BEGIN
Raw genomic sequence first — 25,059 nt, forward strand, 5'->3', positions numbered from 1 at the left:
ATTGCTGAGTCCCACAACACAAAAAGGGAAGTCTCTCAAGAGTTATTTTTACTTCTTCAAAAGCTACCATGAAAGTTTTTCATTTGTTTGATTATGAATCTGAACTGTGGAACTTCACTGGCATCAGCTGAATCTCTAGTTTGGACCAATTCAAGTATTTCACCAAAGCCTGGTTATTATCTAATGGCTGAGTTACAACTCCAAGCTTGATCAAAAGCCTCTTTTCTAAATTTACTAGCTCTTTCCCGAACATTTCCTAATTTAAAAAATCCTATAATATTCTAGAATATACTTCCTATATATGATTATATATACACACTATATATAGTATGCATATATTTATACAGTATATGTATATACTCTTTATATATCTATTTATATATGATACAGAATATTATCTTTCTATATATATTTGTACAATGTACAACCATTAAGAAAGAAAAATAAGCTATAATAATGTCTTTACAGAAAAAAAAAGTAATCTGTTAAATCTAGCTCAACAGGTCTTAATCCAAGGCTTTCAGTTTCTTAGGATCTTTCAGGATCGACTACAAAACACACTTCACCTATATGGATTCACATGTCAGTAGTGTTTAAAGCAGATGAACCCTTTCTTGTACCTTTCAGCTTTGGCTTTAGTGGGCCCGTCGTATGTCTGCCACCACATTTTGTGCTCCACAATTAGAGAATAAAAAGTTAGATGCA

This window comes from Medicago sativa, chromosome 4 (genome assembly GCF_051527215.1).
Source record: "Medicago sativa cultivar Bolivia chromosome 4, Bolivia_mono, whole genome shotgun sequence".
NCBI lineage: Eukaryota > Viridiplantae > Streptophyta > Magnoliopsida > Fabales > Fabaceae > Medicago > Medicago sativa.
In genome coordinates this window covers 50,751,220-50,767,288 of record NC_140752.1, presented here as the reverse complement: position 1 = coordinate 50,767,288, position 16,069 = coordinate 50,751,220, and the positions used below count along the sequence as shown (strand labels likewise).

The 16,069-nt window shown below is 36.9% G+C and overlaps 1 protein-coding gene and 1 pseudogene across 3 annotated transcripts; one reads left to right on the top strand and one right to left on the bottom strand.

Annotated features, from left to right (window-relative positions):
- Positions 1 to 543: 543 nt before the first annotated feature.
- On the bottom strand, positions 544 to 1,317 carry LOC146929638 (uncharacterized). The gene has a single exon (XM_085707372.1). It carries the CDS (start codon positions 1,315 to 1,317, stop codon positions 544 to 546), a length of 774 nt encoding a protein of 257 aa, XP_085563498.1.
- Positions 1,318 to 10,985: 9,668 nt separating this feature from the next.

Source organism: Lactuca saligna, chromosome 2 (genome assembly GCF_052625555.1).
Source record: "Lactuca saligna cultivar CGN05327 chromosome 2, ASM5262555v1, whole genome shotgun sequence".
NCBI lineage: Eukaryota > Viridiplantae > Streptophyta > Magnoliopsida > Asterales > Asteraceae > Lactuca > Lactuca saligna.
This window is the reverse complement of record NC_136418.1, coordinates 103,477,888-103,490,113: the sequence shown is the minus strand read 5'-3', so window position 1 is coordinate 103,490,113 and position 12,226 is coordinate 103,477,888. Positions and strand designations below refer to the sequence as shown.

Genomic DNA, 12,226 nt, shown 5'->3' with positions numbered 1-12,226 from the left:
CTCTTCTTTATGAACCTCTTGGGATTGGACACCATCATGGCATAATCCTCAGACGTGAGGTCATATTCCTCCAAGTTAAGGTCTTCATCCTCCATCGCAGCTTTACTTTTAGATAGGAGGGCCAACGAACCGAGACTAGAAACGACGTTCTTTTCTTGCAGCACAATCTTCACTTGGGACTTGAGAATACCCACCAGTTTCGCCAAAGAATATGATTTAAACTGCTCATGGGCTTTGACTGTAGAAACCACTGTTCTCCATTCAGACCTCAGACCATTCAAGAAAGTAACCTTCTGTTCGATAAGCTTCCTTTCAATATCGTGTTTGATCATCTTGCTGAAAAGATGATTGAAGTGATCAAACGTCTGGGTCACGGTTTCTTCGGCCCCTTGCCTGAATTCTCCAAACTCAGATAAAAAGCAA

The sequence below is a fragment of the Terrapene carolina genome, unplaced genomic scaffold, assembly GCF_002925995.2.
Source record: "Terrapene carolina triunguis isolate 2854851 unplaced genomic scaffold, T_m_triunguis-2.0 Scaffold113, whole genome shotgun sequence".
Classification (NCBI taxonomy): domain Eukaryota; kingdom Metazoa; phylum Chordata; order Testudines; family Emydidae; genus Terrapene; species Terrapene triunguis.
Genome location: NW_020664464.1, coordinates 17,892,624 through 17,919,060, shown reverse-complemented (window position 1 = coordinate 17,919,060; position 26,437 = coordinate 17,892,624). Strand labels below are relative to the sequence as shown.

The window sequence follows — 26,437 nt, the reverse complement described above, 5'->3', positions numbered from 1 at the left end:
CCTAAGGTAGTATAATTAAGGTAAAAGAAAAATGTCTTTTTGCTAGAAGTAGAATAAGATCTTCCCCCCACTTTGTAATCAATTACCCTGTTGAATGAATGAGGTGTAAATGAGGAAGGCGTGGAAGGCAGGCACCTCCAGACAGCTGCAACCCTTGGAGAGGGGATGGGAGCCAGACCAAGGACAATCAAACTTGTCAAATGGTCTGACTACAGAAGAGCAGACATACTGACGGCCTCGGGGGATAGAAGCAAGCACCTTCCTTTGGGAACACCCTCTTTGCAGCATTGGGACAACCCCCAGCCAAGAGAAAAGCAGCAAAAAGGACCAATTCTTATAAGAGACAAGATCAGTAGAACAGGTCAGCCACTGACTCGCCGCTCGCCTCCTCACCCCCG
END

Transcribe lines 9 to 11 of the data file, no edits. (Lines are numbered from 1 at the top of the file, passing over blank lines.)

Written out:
- Positions 1 to 543: 543 nt before the first annotated feature.
- On the bottom strand, positions 544 to 1,317 carry LOC146929638 (uncharacterized). The gene has a single exon (XM_085707372.1). It carries the CDS (start codon positions 1,315 to 1,317, stop codon positions 544 to 546), a length of 774 nt encoding a protein of 257 aa, XP_085563498.1.
- Positions 1,318 to 10,985: 9,668 nt separating this feature from the next.